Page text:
- Rupert's son cements status as heir apparent of media empire
- Former chairman makes comeback years after hacking scandal
James Murdoch will return as the chairman of Sky Plc four years after a high-profile hacking scandal drove him out of the European pay-television company, cementing his status as heir apparent at his father’s media empire.
James Murdoch, 43, Rupert Murdoch’s son, replaces Nicholas Ferguson, who is stepping down after 12 years on the board, Sky said Friday in a statement. James previously ran Sky as chief executive officer from 2003 to 2007 and as chairman from 2007 to 2012, before stepping down amid the scandal at the family’s News of the World tabloid in London.
The appointment is another signal that James is in line to succeed 84-year-old Rupert Murdoch as the leader of the dynasty. Last year, James replaced his father as CEO of 21st Century Fox Inc., the U.S. media giant which owns 39 percent of Sky. The appointment also will stoke expectations that Fox may increase its stake in Sky, said Erhan Gurses, an analyst at Bloomberg Intelligence.
James was the sole person to be recommended as chairman and got unanimous support from Sky’s board, CEO Jeremy Darroch said on a call with reporters. His deep knowledge of the international media industry will be a “huge asset” as Sky expands, he said.
Sky rose 2 percent to 1,062 pence at 2:15 p.m. in London. The stock has risen 13 percent in the past year, outpacing the 9.7 percent drop in the FTSE All-Share Index.
With the return of James, the Murdoch family is further moving past the scandal that tainted their company in the U.K. Rebekah Brooks, another executive forced out in the hacking scandal, returned last year to her role as head of the U.K. subsidiary of News Corp.
At the time of the hacking scandal, James was a rising star at News Corp., which then included the Fox film studios, cable channels and newspapers like the Wall Street Journal. In addition to his role as Sky chairman, James was the head of international operations at News Corp. Rupert Murdoch split News Corp. in two in June 2013, giving 21st Century Fox the entertainment assets and leaving News Corp. with print properties.
Journalists at News of the World were accused of accessing phones of story subjects, including the interception of messages on a murdered school girl’s phone. Though the Murdochs were never charged with wrongdoing, the scandal grew to include terror victims, celebrities and other public figures. It led to charges against journalists, the closure of News of the World, withdrawal of a takeover bid for Sky and James’s relocation to New York. In a 2012 ruling, British regulator Ofcom singled out James for his role, in comments that News Corp. called “not at all substantiated by evidence.”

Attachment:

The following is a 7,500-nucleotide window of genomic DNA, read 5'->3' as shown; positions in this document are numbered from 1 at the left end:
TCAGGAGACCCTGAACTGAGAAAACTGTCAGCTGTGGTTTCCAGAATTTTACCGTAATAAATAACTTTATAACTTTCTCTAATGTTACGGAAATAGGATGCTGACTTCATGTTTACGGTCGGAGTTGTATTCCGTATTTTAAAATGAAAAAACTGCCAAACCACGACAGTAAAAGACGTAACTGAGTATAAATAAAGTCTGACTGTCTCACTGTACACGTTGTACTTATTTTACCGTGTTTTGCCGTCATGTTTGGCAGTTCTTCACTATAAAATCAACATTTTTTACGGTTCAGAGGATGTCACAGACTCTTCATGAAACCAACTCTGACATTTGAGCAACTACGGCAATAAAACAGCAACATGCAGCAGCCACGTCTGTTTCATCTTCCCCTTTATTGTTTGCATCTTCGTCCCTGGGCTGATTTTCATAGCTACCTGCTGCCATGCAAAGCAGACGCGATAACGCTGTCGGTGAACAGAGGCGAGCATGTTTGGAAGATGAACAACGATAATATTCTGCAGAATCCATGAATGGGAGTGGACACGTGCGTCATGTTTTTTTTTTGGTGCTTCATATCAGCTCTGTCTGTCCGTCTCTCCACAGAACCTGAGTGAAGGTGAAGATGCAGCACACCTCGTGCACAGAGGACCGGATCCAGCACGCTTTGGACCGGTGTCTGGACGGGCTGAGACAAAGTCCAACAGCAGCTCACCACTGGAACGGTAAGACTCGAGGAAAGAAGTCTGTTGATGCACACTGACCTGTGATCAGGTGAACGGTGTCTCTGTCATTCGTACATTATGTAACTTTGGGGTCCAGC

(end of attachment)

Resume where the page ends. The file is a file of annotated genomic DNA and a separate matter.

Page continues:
With a market value of about $26 billion, Sky is half the size of Fox. While there has been speculation over the future of Fox’s involvement in Sky for a while, Murdoch’s nomination adds “fuel to the fire," said Roddy Davidson, an analyst at Shore Capital who raised Sky to buy from hold Friday. At the least, James’s return suggests Fox isn’t looking to reduce its stake in Sky, analysts at Investec and Nomura said in notes to clients.
Even without an increased stake, the appointment gives more control over Sky for a family that has received criticism for its corporate governance record and faced accusations of nepotism. The appointment “may raise some questions about the balance of the board” between independent and non-independent directors, Citigroup Inc. analysts including Thomas Singlehurst said in an e-mailed note.
James, who dropped out of Harvard University in 1995 and created a record label that established hip-hop acts Mos Def and Talib Kweli, joined the Murdoch empire in 1996. In 2003, age 30, he became the youngest CEO of a FTSE 100 company when his father appointed him head of British satellite-TV operator BSkyB, as Sky was then named.
James’s brother Lachlan, 44, returned to the family business two years ago after nine years in Australia. Meanwhile Elisabeth, 47, a successful businesswoman on her own in the U.K., has been in and out of her father’s empire.
Sky operates in five European countries and is facing competition from the likes of BT Group Plc and Netflix Inc. The company is boosting revenue from its Now TV on-demand streaming service as more people sign up to watch shows including “Sons of Anarchy” and “Game of Thrones.”
Sky said first-half revenue rose 5 percent amid customer gains and demand for its Web-based streaming service. Sales increased to 5.72 billion pounds ($8.2 billion) in the six months through December from 5.44 billion pounds a year earlier, the London-based company said. Sky added 337,000 customers in its second quarter, bringing the total to more than 21 million.